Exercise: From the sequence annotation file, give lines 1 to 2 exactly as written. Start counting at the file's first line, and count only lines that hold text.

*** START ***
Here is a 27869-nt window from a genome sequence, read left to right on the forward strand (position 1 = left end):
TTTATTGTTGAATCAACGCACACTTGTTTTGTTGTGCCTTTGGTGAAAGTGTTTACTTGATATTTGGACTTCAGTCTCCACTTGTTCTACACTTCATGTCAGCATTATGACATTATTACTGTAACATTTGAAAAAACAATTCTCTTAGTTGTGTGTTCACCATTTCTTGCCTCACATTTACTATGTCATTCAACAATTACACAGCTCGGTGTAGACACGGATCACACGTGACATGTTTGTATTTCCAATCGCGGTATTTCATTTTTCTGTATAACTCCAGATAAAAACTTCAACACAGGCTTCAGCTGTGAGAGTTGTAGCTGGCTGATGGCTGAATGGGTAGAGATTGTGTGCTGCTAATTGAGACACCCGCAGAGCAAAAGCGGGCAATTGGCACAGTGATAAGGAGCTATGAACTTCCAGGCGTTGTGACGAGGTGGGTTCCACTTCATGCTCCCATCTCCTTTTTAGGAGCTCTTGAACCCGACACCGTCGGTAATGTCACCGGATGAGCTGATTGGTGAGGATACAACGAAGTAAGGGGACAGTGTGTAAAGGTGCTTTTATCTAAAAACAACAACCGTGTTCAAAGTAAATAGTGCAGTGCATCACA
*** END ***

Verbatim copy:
Here is a 27869-nt window from a genome sequence, read left to right on the forward strand (position 1 = left end):
TTTATTGTTGAATCAACGCACACTTGTTTTGTTGTGCCTTTGGTGAAAGTGTTTACTTGATATTTGGACTTCAGTCTCCACTTGTTCTACACTTCATGTCAGCATTATGACATTATTACTGTAACATTTGAAAAAACAATTCTCTTAGTTGTGTGTTCACCATTTCTTGCCTCACATTTACTATGTCATTCAACAATTACACAGCTCGGTGTAGACACGGATCACACGTGACATGTTTGTATTTCCAATCGCGGTATTTCATTTTTCTGTATAACTCCAGATAAAAACTTCAACACAGGCTTCAGCTGTGAGAGTTGTAGCTGGCTGATGGCTGAATGGGTAGAGATTGTGTGCTGCTAATTGAGACACCCGCAGAGCAAAAGCGGGCAATTGGCACAGTGATAAGGAGCTATGAACTTCCAGGCGTTGTGACGAGGTGGGTTCCACTTCATGCTCCCATCTCCTTTTTAGGAGCTCTTGAACCCGACACCGTCGGTAATGTCACCGGATGAGCTGATTGGTGAGGATACAACGAAGTAAGGGGACAGTGTGTAAAGGTGCTTTTATCTAAAAACAACAACCGTGTTCAAAGTAAATAGTGCAGTGCATCACA